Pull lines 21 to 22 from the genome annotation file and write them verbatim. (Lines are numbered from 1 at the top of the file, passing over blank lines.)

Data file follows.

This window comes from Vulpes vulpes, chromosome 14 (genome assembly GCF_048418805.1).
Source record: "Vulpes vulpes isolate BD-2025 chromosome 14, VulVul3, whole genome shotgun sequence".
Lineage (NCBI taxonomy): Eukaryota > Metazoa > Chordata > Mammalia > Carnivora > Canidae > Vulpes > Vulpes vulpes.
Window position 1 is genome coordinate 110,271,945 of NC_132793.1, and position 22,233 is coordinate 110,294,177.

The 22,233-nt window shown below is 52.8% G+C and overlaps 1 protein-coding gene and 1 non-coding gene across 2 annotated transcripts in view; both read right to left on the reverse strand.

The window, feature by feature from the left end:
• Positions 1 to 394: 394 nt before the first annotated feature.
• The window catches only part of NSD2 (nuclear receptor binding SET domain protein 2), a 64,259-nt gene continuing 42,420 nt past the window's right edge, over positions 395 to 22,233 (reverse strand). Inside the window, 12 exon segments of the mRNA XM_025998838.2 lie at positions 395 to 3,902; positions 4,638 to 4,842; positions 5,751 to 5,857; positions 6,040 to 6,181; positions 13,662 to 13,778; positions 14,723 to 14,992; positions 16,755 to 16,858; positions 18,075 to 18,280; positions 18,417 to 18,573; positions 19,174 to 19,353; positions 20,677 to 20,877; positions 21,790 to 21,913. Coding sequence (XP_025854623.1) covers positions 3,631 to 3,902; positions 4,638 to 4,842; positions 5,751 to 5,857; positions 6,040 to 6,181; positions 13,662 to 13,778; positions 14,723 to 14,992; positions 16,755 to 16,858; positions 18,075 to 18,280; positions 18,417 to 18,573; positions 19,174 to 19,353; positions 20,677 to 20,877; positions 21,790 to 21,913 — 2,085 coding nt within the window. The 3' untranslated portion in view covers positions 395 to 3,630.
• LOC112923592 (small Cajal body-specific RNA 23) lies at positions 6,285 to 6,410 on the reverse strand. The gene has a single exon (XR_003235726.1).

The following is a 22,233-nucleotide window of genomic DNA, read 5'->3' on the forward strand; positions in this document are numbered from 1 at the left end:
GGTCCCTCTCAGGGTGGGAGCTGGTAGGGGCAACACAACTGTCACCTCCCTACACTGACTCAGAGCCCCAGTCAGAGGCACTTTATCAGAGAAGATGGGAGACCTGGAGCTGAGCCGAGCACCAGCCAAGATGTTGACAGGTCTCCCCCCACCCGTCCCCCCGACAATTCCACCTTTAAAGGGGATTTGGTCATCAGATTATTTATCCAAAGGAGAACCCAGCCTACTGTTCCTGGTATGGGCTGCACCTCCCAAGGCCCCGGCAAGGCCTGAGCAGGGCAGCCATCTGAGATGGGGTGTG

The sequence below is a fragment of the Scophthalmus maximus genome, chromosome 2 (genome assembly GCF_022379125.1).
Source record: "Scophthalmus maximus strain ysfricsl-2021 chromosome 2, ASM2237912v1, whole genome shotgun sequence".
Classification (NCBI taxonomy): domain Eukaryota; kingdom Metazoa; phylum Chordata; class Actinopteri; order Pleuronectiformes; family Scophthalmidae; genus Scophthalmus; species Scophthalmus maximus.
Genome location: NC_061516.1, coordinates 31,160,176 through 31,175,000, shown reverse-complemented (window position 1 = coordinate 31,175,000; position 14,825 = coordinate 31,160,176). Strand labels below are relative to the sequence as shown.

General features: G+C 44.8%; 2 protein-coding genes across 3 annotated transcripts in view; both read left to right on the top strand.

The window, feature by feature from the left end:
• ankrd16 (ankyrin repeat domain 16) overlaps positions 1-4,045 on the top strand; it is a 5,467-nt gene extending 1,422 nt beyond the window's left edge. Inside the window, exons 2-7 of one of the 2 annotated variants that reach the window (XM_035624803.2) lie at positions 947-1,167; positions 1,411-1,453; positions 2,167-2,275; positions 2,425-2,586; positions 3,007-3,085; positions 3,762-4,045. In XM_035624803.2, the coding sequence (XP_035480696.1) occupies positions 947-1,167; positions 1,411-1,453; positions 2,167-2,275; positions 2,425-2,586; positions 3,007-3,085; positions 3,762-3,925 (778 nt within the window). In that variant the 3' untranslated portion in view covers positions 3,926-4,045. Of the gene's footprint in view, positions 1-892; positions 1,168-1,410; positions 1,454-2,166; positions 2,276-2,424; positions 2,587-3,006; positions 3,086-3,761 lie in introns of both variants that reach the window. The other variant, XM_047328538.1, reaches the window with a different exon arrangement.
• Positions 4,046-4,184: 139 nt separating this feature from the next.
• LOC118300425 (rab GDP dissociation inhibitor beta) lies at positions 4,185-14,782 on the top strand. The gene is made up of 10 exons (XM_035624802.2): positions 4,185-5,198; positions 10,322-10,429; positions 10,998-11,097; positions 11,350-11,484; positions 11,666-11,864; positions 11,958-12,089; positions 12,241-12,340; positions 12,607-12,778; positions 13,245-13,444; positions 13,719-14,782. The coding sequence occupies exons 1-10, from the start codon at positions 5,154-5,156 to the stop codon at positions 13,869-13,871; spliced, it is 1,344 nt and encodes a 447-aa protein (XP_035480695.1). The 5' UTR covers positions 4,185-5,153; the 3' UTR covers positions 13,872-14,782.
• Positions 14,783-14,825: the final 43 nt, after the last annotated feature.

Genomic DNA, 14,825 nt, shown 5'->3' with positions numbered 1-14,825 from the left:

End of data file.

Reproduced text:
• Positions 14,783-14,825: the final 43 nt, after the last annotated feature.

Genomic DNA, 14,825 nt, shown 5'->3' with positions numbered 1-14,825 from the left: